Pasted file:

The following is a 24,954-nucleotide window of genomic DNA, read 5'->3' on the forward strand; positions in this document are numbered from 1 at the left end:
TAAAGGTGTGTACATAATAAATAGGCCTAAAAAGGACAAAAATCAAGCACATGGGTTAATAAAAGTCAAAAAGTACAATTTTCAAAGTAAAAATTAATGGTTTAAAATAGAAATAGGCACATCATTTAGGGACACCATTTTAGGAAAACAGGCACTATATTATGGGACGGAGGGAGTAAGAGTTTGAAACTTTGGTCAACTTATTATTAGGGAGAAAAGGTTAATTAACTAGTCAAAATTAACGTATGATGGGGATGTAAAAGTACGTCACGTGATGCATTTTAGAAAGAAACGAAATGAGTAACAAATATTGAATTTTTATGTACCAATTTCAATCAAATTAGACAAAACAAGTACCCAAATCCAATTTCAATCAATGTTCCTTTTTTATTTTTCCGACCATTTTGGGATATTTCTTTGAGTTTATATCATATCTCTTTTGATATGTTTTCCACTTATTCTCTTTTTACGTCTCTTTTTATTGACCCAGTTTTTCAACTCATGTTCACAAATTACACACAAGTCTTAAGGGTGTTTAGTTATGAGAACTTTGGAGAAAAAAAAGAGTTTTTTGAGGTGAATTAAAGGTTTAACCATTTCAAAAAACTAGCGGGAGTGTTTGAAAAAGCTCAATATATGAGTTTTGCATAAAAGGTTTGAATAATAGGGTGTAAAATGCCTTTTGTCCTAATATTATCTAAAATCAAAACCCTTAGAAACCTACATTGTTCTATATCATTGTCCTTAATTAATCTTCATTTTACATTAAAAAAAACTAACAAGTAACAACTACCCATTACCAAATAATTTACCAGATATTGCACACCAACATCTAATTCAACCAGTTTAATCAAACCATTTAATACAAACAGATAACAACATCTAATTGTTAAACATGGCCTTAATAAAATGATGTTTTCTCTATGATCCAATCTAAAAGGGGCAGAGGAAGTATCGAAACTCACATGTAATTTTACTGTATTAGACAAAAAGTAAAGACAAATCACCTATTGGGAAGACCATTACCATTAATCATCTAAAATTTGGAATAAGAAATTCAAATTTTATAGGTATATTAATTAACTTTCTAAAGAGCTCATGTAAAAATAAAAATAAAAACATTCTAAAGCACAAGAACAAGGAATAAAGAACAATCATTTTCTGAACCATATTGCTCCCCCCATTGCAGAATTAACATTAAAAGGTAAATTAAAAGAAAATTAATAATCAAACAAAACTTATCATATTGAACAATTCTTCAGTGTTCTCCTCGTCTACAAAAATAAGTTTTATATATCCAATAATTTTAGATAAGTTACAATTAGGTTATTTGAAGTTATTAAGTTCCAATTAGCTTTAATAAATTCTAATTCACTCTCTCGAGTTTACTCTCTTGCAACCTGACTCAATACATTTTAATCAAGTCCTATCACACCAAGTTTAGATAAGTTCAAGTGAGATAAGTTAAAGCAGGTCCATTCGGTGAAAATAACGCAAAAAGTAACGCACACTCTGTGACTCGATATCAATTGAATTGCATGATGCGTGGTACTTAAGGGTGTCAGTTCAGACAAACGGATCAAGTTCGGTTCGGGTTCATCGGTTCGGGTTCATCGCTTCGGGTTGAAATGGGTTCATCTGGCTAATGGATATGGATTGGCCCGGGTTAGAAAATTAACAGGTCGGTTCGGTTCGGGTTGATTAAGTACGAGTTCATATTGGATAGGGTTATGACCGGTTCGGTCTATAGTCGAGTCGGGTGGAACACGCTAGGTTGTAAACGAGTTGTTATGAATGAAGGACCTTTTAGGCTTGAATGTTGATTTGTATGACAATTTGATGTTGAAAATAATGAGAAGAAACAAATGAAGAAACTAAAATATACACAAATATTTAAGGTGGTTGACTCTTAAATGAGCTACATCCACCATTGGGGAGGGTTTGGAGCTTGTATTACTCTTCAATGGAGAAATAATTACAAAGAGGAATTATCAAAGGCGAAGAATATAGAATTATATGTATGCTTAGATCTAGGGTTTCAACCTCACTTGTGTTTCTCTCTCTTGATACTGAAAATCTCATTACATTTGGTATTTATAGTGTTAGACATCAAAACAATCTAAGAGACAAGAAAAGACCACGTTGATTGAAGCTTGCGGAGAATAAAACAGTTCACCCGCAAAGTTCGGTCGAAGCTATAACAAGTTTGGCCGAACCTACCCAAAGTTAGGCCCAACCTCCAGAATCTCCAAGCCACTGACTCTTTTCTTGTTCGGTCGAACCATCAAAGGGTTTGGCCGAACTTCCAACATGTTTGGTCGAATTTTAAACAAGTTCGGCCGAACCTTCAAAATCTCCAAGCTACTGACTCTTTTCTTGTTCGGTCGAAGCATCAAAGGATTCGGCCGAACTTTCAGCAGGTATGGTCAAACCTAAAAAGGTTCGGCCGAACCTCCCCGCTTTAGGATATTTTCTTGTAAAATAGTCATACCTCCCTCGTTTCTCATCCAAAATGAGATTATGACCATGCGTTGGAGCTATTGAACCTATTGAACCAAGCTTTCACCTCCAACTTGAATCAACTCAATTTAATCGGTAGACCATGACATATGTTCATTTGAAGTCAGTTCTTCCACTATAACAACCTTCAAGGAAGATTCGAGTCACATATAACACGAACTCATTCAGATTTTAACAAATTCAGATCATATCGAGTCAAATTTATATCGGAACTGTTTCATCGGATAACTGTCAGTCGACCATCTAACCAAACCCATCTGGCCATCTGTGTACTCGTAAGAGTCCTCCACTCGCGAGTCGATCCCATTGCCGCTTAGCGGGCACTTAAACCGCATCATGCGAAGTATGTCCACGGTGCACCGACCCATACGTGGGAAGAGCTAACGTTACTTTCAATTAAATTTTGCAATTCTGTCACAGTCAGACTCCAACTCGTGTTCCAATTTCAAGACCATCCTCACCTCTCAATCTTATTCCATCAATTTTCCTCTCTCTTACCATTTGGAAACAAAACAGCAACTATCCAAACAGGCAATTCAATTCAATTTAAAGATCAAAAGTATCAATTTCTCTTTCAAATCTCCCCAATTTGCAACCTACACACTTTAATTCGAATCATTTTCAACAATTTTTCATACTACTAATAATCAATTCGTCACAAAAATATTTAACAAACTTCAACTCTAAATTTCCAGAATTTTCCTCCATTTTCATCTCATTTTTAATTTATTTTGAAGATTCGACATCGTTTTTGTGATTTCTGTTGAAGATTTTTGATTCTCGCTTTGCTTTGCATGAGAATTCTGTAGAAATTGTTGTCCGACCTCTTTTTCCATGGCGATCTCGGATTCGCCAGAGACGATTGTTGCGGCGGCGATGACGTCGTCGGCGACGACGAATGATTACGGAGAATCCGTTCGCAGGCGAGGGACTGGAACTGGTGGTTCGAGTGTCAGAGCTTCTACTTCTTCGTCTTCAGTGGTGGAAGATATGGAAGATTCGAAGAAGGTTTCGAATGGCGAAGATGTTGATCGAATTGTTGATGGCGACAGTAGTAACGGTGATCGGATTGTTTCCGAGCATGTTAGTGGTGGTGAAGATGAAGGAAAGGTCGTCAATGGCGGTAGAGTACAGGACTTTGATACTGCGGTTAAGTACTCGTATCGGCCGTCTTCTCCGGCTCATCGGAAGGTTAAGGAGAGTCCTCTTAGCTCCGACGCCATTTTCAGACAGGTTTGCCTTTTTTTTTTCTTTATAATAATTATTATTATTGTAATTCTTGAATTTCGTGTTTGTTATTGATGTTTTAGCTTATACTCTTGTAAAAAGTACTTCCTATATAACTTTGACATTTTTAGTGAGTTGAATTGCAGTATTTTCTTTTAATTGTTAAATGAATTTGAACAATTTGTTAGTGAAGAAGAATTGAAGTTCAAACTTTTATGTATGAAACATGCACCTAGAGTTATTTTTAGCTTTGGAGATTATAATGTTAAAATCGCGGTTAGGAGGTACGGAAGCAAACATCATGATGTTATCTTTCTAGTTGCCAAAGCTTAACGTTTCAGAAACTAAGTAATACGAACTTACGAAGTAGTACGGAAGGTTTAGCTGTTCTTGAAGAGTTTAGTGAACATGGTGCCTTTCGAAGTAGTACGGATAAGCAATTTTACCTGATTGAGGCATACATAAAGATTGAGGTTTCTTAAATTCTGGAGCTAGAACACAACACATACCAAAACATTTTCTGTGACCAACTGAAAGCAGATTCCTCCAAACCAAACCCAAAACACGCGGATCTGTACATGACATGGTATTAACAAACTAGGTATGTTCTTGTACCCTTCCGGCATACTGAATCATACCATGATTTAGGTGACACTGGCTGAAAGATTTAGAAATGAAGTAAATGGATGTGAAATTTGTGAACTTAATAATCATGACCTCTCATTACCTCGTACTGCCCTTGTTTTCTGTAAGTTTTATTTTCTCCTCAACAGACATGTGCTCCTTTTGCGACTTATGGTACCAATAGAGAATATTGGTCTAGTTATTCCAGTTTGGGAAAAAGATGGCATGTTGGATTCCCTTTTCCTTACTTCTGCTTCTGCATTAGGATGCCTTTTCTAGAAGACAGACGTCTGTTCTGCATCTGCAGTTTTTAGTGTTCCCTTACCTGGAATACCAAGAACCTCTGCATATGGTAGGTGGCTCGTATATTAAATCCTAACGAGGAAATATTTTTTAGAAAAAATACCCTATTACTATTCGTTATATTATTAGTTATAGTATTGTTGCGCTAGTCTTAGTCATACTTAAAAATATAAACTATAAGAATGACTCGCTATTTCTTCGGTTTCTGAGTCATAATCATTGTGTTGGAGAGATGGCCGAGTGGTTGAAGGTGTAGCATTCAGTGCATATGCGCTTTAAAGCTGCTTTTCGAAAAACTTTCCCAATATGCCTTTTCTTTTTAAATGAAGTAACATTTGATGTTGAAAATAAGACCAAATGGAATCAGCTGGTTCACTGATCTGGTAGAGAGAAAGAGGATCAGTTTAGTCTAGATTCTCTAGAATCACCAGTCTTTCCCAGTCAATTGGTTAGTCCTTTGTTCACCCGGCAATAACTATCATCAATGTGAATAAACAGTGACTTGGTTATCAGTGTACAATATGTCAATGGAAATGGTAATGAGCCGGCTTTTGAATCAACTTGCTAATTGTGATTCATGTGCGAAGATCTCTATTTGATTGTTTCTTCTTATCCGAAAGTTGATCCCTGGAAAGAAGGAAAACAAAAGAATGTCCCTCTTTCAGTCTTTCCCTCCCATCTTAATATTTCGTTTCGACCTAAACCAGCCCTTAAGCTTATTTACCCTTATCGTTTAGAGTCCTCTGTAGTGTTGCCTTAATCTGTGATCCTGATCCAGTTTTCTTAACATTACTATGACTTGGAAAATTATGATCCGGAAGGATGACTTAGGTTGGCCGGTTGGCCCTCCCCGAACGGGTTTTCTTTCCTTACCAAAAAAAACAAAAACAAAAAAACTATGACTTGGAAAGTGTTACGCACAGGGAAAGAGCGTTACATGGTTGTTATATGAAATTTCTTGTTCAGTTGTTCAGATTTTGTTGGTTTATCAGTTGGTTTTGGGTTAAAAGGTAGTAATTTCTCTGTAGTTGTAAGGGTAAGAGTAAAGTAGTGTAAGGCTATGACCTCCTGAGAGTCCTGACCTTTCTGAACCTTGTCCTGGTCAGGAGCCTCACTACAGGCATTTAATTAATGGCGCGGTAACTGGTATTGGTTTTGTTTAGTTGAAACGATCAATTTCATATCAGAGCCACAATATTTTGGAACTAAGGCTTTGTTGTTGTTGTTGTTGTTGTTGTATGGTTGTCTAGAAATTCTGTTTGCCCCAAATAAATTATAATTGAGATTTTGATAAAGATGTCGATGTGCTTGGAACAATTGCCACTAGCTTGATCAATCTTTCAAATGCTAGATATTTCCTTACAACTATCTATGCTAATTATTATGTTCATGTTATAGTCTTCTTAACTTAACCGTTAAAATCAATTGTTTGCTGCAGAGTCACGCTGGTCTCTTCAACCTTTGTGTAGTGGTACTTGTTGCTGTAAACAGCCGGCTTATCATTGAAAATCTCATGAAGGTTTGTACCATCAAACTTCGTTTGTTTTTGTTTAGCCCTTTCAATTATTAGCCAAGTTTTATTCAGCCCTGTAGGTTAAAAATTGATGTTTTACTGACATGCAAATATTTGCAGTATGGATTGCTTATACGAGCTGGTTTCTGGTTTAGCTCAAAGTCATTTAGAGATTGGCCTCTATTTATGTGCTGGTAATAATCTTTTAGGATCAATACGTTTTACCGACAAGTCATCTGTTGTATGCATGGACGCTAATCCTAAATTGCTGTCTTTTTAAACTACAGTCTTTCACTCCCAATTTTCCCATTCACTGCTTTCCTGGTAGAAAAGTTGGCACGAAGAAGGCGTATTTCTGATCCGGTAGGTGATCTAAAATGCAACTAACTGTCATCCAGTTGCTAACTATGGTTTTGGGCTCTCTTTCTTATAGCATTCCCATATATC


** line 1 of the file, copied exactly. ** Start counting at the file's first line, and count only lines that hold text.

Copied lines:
The following is a 24,954-nucleotide window of genomic DNA, read 5'->3' on the forward strand; positions in this document are numbered from 1 at the left end: